That the protestors are wearing hi-viz is no accident. This uniform codes the wearer as working class, and hides and homogenizes identity. As Elaine Glaser notes, politicians often don hard hats and hi-viz while simultaneously eroding workers rights, but the contrast between the expensive wool jackets of Macron and his colleagues is stark when compared to the black and yellow worn by the protestors. As an archaeologist, I wear hi-viz while working on construction sites that have active, heavy machinery present. Yet this measure of safety while on construction sites can also contribute to a surprising invisibility while wearing hi-viz on the street. I have never felt so reviled as when walking through the City of London, amongst businessmen in suits, as when I was in hi-viz, carrying a hard hat and walking in steel-toed boots covered in Victorian excrement. Okay, being a punk in Texas might have occasionally come close.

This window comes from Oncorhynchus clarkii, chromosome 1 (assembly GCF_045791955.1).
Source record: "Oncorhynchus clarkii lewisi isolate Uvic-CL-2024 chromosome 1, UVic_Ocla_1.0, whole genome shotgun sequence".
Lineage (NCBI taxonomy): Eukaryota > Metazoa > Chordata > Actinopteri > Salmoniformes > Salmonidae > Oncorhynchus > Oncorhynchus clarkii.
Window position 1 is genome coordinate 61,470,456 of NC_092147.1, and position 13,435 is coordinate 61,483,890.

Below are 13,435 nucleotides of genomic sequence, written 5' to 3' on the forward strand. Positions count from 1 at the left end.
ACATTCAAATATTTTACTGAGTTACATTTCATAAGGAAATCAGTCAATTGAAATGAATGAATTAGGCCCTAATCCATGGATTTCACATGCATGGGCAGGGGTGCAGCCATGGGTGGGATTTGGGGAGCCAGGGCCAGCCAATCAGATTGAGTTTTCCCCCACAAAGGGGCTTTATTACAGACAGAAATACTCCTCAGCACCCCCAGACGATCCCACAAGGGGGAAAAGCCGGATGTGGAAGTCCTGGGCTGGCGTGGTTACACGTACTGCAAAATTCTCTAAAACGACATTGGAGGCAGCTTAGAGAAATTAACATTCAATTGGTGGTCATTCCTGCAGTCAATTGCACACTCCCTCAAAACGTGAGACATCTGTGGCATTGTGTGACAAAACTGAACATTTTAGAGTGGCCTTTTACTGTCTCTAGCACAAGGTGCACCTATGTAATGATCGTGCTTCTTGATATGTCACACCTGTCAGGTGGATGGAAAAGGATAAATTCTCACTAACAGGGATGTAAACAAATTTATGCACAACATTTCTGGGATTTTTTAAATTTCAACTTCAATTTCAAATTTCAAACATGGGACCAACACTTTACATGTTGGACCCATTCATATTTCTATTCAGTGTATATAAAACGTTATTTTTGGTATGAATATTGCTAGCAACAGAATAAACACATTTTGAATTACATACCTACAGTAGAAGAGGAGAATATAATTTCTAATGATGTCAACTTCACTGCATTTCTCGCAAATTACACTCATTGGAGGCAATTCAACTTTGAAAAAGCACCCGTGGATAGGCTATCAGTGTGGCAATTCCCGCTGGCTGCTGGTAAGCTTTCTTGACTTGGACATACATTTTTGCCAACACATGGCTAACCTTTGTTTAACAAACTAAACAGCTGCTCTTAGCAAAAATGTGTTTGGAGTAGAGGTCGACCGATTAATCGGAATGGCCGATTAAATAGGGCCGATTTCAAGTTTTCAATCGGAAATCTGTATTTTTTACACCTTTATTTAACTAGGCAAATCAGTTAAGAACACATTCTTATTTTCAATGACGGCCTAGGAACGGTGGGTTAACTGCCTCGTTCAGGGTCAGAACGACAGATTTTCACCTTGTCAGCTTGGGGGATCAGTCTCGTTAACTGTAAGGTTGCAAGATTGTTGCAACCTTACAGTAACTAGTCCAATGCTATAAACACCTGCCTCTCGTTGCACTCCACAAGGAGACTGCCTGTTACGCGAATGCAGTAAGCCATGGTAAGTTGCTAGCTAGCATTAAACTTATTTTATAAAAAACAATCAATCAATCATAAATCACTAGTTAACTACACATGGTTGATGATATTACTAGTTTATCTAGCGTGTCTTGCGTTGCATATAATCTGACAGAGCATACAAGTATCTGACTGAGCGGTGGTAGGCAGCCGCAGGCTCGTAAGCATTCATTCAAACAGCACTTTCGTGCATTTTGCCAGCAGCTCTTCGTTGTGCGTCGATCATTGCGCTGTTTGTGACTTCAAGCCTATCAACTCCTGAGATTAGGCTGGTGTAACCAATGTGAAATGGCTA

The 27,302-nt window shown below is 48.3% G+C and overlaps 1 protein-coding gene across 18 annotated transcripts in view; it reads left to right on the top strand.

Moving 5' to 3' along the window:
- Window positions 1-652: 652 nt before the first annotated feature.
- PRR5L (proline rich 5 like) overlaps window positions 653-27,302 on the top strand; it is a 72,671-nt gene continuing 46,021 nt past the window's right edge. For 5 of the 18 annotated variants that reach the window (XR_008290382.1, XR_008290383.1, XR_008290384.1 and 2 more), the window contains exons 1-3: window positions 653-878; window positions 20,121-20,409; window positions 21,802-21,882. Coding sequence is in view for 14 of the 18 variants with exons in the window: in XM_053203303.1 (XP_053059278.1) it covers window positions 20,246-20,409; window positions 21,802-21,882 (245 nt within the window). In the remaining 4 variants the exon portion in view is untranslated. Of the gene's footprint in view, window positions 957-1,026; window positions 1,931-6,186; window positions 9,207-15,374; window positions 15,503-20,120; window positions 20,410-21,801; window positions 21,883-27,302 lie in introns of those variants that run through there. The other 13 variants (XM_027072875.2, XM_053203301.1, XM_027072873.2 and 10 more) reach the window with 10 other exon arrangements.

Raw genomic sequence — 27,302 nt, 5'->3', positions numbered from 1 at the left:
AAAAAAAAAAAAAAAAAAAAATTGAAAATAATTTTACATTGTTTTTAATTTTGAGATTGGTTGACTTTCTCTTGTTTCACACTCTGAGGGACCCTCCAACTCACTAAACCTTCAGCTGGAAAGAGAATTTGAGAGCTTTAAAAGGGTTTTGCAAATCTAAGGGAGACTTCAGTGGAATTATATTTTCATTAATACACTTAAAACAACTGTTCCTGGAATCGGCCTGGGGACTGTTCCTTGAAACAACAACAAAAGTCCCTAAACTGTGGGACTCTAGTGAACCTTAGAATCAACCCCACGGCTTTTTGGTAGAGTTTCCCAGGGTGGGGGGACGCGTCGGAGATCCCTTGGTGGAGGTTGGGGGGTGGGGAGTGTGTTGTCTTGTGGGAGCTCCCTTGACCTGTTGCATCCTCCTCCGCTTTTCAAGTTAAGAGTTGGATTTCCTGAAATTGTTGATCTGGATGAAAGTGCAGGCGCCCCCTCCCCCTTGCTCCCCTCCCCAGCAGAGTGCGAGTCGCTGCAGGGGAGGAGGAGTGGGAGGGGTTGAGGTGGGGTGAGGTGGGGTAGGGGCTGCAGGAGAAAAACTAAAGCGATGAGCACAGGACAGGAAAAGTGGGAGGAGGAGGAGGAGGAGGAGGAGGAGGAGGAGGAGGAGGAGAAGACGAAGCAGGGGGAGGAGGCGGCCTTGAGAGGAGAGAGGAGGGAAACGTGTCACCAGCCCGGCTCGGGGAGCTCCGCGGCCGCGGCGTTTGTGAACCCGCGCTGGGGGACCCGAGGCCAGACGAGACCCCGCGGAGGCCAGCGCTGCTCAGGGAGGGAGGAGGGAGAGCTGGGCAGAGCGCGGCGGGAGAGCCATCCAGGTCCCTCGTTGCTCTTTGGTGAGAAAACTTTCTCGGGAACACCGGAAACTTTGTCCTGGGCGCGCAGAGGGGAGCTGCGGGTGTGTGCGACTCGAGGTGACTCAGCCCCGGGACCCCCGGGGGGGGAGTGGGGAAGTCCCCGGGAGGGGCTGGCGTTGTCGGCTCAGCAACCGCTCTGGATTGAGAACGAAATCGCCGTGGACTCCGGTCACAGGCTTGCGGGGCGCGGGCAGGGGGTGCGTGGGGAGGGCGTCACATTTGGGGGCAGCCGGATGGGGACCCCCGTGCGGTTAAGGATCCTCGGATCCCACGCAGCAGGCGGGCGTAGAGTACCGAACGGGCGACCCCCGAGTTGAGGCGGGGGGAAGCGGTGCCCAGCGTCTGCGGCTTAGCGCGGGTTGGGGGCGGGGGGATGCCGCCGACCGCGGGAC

The protests in France continue. The #giletsjaunes have published their list of demands and have been joined by students and ambulance drivers, amongst others. The list is a mixed bag with a bit of racism thrown in for good measure. The protests stay in France, but perhaps people in hi-viz will be a bit more visible in the future.

Update: I’ve been told that they’ve moved beyond France, so look for a hi-viz jacket in a locality near you.

Inktober 2018

With no particular plan or preparation, I decided to participate in Inktober this year. Considering it is right in the middle of term-time, I feel pretty good with managing half of the prompts. Some of these small stories I’d told in other forms, but I really wanted to convey illustrated snapshots of my time as an archaeologist–the moments that somehow add up to years, that shine up in your pocket after turning them over and over until all the details are gone.